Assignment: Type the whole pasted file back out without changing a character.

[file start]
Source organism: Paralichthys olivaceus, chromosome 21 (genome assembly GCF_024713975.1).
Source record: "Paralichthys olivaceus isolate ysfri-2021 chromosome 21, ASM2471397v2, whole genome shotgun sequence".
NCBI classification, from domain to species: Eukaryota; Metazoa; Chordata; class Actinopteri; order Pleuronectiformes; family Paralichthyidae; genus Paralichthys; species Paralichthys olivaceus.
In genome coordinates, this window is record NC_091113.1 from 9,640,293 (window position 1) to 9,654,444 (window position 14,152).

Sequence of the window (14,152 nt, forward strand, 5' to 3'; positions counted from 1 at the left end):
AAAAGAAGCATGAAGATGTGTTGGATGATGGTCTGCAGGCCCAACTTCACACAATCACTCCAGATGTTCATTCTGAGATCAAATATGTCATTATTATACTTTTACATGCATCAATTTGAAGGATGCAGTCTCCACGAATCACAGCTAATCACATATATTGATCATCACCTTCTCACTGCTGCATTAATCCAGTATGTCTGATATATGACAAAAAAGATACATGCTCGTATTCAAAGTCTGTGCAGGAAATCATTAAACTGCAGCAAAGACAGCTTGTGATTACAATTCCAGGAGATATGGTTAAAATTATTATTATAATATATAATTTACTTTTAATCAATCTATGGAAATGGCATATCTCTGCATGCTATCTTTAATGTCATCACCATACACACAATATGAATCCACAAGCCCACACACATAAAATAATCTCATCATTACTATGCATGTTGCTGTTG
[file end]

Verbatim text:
Source organism: Paralichthys olivaceus, chromosome 21 (genome assembly GCF_024713975.1).
Source record: "Paralichthys olivaceus isolate ysfri-2021 chromosome 21, ASM2471397v2, whole genome shotgun sequence".
NCBI classification, from domain to species: Eukaryota; Metazoa; Chordata; class Actinopteri; order Pleuronectiformes; family Paralichthyidae; genus Paralichthys; species Paralichthys olivaceus.
In genome coordinates, this window is record NC_091113.1 from 9,640,293 (window position 1) to 9,654,444 (window position 14,152).

Sequence of the window (14,152 nt, forward strand, 5' to 3'; positions counted from 1 at the left end):
AAAAGAAGCATGAAGATGTGTTGGATGATGGTCTGCAGGCCCAACTTCACACAATCACTCCAGATGTTCATTCTGAGATCAAATATGTCATTATTATACTTTTACATGCATCAATTTGAAGGATGCAGTCTCCACGAATCACAGCTAATCACATATATTGATCATCACCTTCTCACTGCTGCATTAATCCAGTATGTCTGATATATGACAAAAAAGATACATGCTCGTATTCAAAGTCTGTGCAGGAAATCATTAAACTGCAGCAAAGACAGCTTGTGATTACAATTCCAGGAGATATGGTTAAAATTATTATTATAATATATAATTTACTTTTAATCAATCTATGGAAATGGCATATCTCTGCATGCTATCTTTAATGTCATCACCATACACACAATATGAATCCACAAGCCCACACACATAAAATAATCTCATCATTACTATGCATGTTGCTGTTG